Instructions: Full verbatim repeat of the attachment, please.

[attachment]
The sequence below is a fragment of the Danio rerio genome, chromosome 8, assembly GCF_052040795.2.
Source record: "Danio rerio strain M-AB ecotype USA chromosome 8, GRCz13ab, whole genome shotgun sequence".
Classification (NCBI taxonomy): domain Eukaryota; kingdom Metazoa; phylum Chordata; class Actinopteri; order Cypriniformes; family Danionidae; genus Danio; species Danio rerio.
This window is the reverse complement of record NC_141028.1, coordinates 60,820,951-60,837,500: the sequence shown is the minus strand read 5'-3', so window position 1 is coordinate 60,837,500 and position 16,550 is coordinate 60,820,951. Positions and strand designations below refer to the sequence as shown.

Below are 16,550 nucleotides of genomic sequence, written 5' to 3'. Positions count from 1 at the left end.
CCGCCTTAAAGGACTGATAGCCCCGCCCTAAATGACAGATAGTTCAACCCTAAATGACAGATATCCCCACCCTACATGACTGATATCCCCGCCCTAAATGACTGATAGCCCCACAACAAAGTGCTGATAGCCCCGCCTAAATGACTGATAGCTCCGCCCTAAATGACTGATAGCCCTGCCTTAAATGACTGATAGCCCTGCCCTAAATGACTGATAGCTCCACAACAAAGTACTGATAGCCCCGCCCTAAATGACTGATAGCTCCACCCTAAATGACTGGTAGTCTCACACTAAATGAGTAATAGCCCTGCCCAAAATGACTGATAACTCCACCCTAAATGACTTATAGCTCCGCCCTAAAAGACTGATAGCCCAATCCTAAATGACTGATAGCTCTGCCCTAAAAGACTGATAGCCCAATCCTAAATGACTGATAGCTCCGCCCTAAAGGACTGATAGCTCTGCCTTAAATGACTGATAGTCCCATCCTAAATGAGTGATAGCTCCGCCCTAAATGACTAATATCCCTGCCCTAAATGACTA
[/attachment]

The sequence below is a fragment of the Danio rerio genome, chromosome 8, assembly GCF_052040795.2.
Source record: "Danio rerio strain M-AB ecotype USA chromosome 8, GRCz13ab, whole genome shotgun sequence".
Classification (NCBI taxonomy): domain Eukaryota; kingdom Metazoa; phylum Chordata; class Actinopteri; order Cypriniformes; family Danionidae; genus Danio; species Danio rerio.
This window is the reverse complement of record NC_141028.1, coordinates 60,820,951-60,837,500: the sequence shown is the minus strand read 5'-3', so window position 1 is coordinate 60,837,500 and position 16,550 is coordinate 60,820,951. Positions and strand designations below refer to the sequence as shown.

Below are 16,550 nucleotides of genomic sequence, written 5' to 3'. Positions count from 1 at the left end.
CCGCCTTAAAGGACTGATAGCCCCGCCCTAAATGACAGATAGTTCAACCCTAAATGACAGATATCCCCACCCTACATGACTGATATCCCCGCCCTAAATGACTGATAGCCCCACAACAAAGTGCTGATAGCCCCGCCTAAATGACTGATAGCTCCGCCCTAAATGACTGATAGCCCTGCCTTAAATGACTGATAGCCCTGCCCTAAATGACTGATAGCTCCACAACAAAGTACTGATAGCCCCGCCCTAAATGACTGATAGCTCCACCCTAAATGACTGGTAGTCTCACACTAAATGAGTAATAGCCCTGCCCAAAATGACTGATAACTCCACCCTAAATGACTTATAGCTCCGCCCTAAAAGACTGATAGCCCAATCCTAAATGACTGATAGCTCTGCCCTAAAAGACTGATAGCCCAATCCTAAATGACTGATAGCTCCGCCCTAAAGGACTGATAGCTCTGCCTTAAATGACTGATAGTCCCATCCTAAATGAGTGATAGCTCCGCCCTAAATGACTAATATCCCTGCCCTAAATGACTA